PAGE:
I have been overwhelmed these past few days, hosting an election night party and then heading straight to the library to prepare the presentation for today. (I believe there were several hours of sleep in between, but I may have dreamt that.) Between the slides, I peeked at the post-election punditry, and was surprised, pleased, and deeply moved by how the country changed overnight. Americans voted in favor for gay marriage for the first time, and in three states. Marijuana is decriminalized in two states. Openly queer people, people of color, people with visible disability have all become representatives. Black people, Latin@s, APIAs, women, single people all voted overwhelmingly Democratic. Two-thirds of the white male population voted Republican, and they still couldn’t get their guy into the White House.
Tuesday night was deeply symbolic.
It is still early for voter turnout data (or I am still too busy), but a cursory glance at the early numbers imply that all these people who are not white straight cis men, these people who face oppression and silencing in American society, these “minorities” told the “majority” that they will not have their lives determined by the ruling class. The “minorities” lawfully exercised their right to choose the vision that they thought right for them. We were not just re-electing a Democrat or America’s first black president. We “minorities” more confidently used our voices, and we have been heard. We are not “minorities” anymore.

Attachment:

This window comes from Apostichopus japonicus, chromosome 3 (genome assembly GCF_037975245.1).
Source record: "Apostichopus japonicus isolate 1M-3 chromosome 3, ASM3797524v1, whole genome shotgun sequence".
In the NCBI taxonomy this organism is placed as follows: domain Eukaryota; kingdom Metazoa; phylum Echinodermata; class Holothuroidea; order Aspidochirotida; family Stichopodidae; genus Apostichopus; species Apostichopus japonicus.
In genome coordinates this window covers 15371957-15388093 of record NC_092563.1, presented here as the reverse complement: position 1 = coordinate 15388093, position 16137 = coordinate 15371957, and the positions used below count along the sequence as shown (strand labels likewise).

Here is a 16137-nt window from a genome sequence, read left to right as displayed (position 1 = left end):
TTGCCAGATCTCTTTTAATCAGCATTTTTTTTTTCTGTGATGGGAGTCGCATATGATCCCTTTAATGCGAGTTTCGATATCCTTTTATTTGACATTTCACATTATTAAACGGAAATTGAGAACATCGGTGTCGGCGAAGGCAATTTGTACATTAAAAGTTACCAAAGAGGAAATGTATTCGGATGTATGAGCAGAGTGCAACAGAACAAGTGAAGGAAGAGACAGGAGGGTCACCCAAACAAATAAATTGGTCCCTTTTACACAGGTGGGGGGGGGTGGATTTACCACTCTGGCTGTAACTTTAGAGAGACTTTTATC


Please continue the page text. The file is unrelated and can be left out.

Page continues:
More, we “minorities” re-elected one of us. Obama is half white but he is also half black. He is both Midwestern and Pacific Islander. He comes from a single parent household where he watched his mother raise two children while working to make ends meet and then towards a Ph.D. He himself worked as a community organizer, then becoming the first black president of Harvard Law Review, and now he is President of the United States for a second term. He is a product of love and sweat. That is a very American story. However, there is an additional overlay. Obama is biracial, but he is also multicultural.
Obama is the first black president, but he is also the first president who embodies this new America, this majority of minorities with complicated backgrounds, who are slowly having more opportunities because we have fought for them. Even if you disagree with his policies, you must understand that he has become bigger than just his title. He is an icon of hope and change, because having him in the White House, not for just one but for two terms, shows that the American fabric has changed, that there is hope for even the smallest of us to do great things, and that one’s path, no matter how hard it will be, is always onward and forward.
No, Mr. President, thank you.